Tuesday-night bingo is serious business at Legion Post 111. The bar, though tidy, is an afterthought of sorts, a place for the bingo-pit workers and fluorescent-felt combatants to sneak a nip and check in on the Cardinal game.
On one such Tuesday, an attractive housewife type in a denim skirt nurses a Bud Light as one of the post members tries to fix a broken cash register.
"Why won't you fuckin' ring?" he says. "It's all bullshit."
No matter, though, as our man cools down and cracks a beer of his own (no drafts at Post 111). Who needs a cash register when your bar resembles someone's kitchen stash, anyway? It's all about utility in Legion bars, where the pace is easy like Sunday morning.
Legion Post bars do not fall victim to the pop-culture whims of modern Americans -- a point that the old-timer behind the bar slams home by turning off American Idol almost as soon as it starts. He's wearing a shirt from the 82nd annual Legion convention in Milwaukee, the substance of which consists of iron-on anime depicting a mug of beer, a hot dog, a crotch rocket and a sailboat.
Oozing similarly minimalist machismo, display cases along 111's west wall display rifles, trophies and military artifacts. A mustachioed bingo worker with a money apron and a shirt that reads "I Came, I Saw, I Duct Taped" strolls in to grouse about Tino Martinez's struggles against the Brewers' Ben Sheets.
It's a long season, though, long enough for even that bum cash register to work out the kinks. (MS)
Like walking in from your buddy Quincy Claypool's driveway to find that homeboy has converted the garage into a bar. Neat idea, Quince!
Canned beer's all they've got. Beats cream soda.
In the bingo parlor, but not so much as a stray Ruffle behind the bar
Check out the rifles in the trophy case
Show Us Your Shrapnel:
Too sparsely populated for show-and-tell. These guys are moving on.
VFW Post 4223
215 Military Road
On Sunday afternoon -- the only day the bar at Post 4223 is regularly open -- Vietnam veterans Ken Unger and Tom Illert are the best of drinking buddies, standing side by side behind the bar as they watch Dale Earnhardt Jr. take off at the sound of the starter's pistol on TV.
During the workweek, their lives couldn't be more different.
For Illert, a parking-garage repairman who traverses the nation for his keep, Operation Iraqi Freedom is all about unfinished business.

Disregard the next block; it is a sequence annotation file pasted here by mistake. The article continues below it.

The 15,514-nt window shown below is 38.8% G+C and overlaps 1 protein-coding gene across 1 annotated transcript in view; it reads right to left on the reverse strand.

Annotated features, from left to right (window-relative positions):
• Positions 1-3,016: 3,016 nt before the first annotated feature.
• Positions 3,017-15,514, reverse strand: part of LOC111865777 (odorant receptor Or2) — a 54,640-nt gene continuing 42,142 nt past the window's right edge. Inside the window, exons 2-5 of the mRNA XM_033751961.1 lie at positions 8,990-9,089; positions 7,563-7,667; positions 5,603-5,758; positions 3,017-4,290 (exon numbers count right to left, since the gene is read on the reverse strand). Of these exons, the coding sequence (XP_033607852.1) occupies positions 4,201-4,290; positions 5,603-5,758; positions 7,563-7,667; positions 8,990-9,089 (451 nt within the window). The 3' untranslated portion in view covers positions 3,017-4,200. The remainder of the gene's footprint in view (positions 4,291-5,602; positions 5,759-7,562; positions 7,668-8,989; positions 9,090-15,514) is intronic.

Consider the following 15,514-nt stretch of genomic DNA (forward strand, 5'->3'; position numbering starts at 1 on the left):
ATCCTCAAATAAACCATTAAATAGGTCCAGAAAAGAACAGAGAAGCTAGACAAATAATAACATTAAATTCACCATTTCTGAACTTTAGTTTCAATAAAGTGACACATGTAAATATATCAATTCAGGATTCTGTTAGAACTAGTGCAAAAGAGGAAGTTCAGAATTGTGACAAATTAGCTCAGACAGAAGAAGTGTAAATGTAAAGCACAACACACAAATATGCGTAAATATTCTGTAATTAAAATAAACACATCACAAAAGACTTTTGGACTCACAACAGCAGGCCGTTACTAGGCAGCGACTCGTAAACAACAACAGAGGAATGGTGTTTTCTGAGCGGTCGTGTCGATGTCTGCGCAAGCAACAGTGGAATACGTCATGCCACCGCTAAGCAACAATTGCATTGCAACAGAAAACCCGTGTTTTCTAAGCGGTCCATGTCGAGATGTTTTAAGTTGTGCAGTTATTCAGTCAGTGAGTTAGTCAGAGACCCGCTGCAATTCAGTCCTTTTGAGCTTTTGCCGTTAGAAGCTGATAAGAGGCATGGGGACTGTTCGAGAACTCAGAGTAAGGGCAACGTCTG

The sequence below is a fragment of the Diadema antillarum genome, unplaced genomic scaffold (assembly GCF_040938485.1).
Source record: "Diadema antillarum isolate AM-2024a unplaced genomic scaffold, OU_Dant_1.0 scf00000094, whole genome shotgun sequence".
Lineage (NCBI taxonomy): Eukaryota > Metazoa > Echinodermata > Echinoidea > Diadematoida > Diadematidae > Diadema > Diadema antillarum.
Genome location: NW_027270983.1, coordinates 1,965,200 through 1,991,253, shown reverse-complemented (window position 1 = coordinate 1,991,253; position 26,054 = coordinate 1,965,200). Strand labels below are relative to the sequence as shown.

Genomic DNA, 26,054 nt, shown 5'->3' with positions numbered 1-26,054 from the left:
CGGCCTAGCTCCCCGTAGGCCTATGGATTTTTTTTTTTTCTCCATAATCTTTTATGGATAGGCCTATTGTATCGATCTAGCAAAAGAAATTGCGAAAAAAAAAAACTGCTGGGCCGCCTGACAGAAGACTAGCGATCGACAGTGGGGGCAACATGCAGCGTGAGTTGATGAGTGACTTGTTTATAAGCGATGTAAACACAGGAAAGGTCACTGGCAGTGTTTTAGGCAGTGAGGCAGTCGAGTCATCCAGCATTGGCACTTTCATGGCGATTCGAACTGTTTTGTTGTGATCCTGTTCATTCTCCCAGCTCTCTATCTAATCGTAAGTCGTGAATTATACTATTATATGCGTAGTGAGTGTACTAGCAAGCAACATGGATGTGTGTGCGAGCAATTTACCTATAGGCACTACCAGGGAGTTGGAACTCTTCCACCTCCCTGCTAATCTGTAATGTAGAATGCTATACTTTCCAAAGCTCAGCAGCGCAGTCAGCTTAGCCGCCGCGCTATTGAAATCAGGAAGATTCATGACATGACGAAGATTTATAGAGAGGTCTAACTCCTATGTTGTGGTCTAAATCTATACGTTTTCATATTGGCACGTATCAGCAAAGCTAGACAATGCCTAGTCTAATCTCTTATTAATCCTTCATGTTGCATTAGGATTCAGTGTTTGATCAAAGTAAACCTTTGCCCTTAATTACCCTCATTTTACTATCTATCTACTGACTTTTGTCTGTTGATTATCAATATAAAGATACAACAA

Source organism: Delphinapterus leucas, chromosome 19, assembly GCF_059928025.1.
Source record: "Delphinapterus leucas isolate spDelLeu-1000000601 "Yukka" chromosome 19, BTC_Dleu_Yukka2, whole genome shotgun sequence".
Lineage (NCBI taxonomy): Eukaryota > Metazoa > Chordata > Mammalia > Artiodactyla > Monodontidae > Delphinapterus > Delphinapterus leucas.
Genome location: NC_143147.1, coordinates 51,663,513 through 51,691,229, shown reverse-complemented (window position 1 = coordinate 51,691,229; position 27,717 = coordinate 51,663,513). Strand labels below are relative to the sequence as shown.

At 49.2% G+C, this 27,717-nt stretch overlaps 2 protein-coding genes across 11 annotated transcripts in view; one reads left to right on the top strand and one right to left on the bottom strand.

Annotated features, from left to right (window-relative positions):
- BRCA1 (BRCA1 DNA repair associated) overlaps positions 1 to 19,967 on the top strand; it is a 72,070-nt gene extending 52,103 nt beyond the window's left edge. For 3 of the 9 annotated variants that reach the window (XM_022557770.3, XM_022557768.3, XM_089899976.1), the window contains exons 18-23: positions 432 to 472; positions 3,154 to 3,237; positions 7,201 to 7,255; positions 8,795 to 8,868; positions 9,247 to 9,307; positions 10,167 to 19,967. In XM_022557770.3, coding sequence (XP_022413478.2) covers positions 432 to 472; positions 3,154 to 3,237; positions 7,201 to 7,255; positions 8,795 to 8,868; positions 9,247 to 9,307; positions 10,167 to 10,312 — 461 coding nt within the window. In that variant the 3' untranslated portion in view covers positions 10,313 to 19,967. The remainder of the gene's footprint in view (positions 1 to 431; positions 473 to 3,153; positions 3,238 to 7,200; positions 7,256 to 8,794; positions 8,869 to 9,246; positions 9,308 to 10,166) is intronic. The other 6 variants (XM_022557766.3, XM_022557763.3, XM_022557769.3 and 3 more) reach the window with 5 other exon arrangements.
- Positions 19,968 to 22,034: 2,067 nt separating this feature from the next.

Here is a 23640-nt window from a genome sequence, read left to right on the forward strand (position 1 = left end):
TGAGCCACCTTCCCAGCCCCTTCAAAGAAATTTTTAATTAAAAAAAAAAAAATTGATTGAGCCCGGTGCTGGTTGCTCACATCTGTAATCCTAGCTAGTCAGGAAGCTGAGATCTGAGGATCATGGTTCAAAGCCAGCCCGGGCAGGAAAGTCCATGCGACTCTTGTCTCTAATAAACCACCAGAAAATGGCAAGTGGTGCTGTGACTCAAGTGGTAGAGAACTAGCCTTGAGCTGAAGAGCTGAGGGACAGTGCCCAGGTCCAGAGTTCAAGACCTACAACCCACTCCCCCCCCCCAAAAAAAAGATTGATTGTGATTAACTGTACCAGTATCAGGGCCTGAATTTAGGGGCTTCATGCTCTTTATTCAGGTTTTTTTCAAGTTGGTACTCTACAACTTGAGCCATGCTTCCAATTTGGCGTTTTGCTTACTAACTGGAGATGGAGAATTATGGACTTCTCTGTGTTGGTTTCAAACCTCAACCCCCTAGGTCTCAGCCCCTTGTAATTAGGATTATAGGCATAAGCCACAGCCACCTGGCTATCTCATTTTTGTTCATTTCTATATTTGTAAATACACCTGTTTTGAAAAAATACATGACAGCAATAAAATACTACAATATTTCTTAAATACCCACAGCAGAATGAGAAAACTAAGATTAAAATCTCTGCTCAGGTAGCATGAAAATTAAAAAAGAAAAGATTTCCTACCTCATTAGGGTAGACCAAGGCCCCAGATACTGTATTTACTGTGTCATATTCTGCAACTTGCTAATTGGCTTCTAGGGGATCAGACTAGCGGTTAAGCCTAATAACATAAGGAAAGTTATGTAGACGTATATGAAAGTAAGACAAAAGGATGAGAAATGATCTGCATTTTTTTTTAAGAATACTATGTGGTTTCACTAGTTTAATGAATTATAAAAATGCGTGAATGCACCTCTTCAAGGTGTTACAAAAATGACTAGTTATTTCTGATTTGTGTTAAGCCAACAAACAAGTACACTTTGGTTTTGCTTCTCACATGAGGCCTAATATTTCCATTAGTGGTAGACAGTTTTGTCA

"To be honest, I think little Bush is cleaning up for his dad," says the stocky, energetic Illert, clad in shorts and a black "For as Long as It Takes" 9/11 memorial T-shirt. "Since we started the war, our lives haven't deviated here in America."
But in battle, lives get deviated, sometimes permanently. Unger, who lives off the disability payments for post-traumatic stress disorder he's collected since returning from Vietnam, knows this as well as anyone.
"Peace would have been the right solution," Unger argues. "Right now, our main focus should be to support our troops. I hope we don't go into Syria, but it doesn't look promising right now."
A decorated Marine who earned a Silver Star after two tours, Unger is wholly unenthusiastic about the prospect of war. He knows its pain firsthand and wouldn't wish it on any other soldier.
"Normally we don't talk much about what's going on [in Iraq]," he says of the regular Sunday-afternoon powwow. "But there are lots of young men and women over there who won't be able to handle what's going on." (MS)
$1 drafts, $2 shots, $4.50 pitchers, $24 cases of Bud. A few dusty bottles of hard stuff sit behind the bar, but it's mostly for show. NASCAR races are long -- all the better to pace with twelve-ouncers.
It ain't advertised, but bartenders might whip you up something if you ask nicely
Show Us Your Shrapnel:
VFW Post 6137
4265 Delor Street
Pounding beers at South City's clean, well-lit little VFW bar is probably not unlike what one would experience if he were to take over the break room at a Walgreens and party down with a dozen roadies from the Allman Brothers Band. What with all the war-hero-paraphernalia-laden leather vests, there ain't a clean-cut brother at Post 6137 during happy hour, save for the bartender, Frank, and a colleague who refers to herself as Mary the Bitch.
Behind the bar, in her honor, is a sign that reads "Bitch Parking Only," which sets the tone for the energetically profane patter on a recent unseasonably sweltering spring day.
"Comb your fuckin' hair for once," one of the grizzled patrons shouts at Frank as he leaves a foreign coin in the feisty retiree's tip jar.
Frank says he gets all sorts of foreign currency -- Hungarian, Vietnamese, Chinese, what have you -- in that jar. But that's the least of his worries. Tonight, and probably every other night, the natives are giving him grief about how the Busch draft's too warm. Never mind that it's only costing them 75 cents a pour.